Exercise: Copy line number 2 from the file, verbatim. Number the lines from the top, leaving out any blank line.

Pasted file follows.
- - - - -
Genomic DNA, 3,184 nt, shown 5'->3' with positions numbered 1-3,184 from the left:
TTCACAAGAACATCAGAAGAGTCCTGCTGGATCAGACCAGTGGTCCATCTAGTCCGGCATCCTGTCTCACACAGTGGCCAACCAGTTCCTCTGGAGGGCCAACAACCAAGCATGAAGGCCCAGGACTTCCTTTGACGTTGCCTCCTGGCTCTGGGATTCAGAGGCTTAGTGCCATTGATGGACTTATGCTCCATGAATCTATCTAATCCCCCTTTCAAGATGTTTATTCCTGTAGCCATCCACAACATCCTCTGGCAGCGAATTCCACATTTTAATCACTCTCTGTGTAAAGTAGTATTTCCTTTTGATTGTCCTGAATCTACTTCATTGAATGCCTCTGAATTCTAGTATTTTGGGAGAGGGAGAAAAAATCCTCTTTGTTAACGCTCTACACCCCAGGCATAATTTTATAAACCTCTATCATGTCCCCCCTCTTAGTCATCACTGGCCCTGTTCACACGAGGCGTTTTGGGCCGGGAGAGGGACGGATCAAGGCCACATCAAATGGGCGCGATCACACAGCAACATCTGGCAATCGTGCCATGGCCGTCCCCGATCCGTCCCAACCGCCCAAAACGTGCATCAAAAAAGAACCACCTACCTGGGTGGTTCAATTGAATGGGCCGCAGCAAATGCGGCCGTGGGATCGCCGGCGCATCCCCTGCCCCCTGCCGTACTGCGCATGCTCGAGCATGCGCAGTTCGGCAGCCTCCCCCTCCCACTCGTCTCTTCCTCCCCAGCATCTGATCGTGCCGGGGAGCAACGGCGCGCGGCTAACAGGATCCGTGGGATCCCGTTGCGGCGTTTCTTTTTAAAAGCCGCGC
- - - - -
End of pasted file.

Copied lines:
TTCACAAGAACATCAGAAGAGTCCTGCTGGATCAGACCAGTGGTCCATCTAGTCCGGCATCCTGTCTCACACAGTGGCCAACCAGTTCCTCTGGAGGGCCAACAACCAAGCATGAAGGCCCAGGACTTCCTTTGACGTTGCCTCCTGGCTCTGGGATTCAGAGGCTTAGTGCCATTGATGGACTTATGCTCCATGAATCTATCTAATCCCCCTTTCAAGATGTTTATTCCTGTAGCCATCCACAACATCCTCTGGCAGCGAATTCCACATTTTAATCACTCTCTGTGTAAAGTAGTATTTCCTTTTGATTGTCCTGAATCTACTTCATTGAATGCCTCTGAATTCTAGTATTTTGGGAGAGGGAGAAAAAATCCTCTTTGTTAACGCTCTACACCCCAGGCATAATTTTATAAACCTCTATCATGTCCCCCCTCTTAGTCATCACTGGCCCTGTTCACACGAGGCGTTTTGGGCCGGGAGAGGGACGGATCAAGGCCACATCAAATGGGCGCGATCACACAGCAACATCTGGCAATCGTGCCATGGCCGTCCCCGATCCGTCCCAACCGCCCAAAACGTGCATCAAAAAAGAACCACCTACCTGGGTGGTTCAATTGAATGGGCCGCAGCAAATGCGGCCGTGGGATCGCCGGCGCATCCCCTGCCCCCTGCCGTACTGCGCATGCTCGAGCATGCGCAGTTCGGCAGCCTCCCCCTCCCACTCGTCTCTTCCTCCCCAGCATCTGATCGTGCCGGGGAGCAACGGCGCGCGGCTAACAGGATCCGTGGGATCCCGTTGCGGCGTTTCTTTTTAAAAGCCGCGC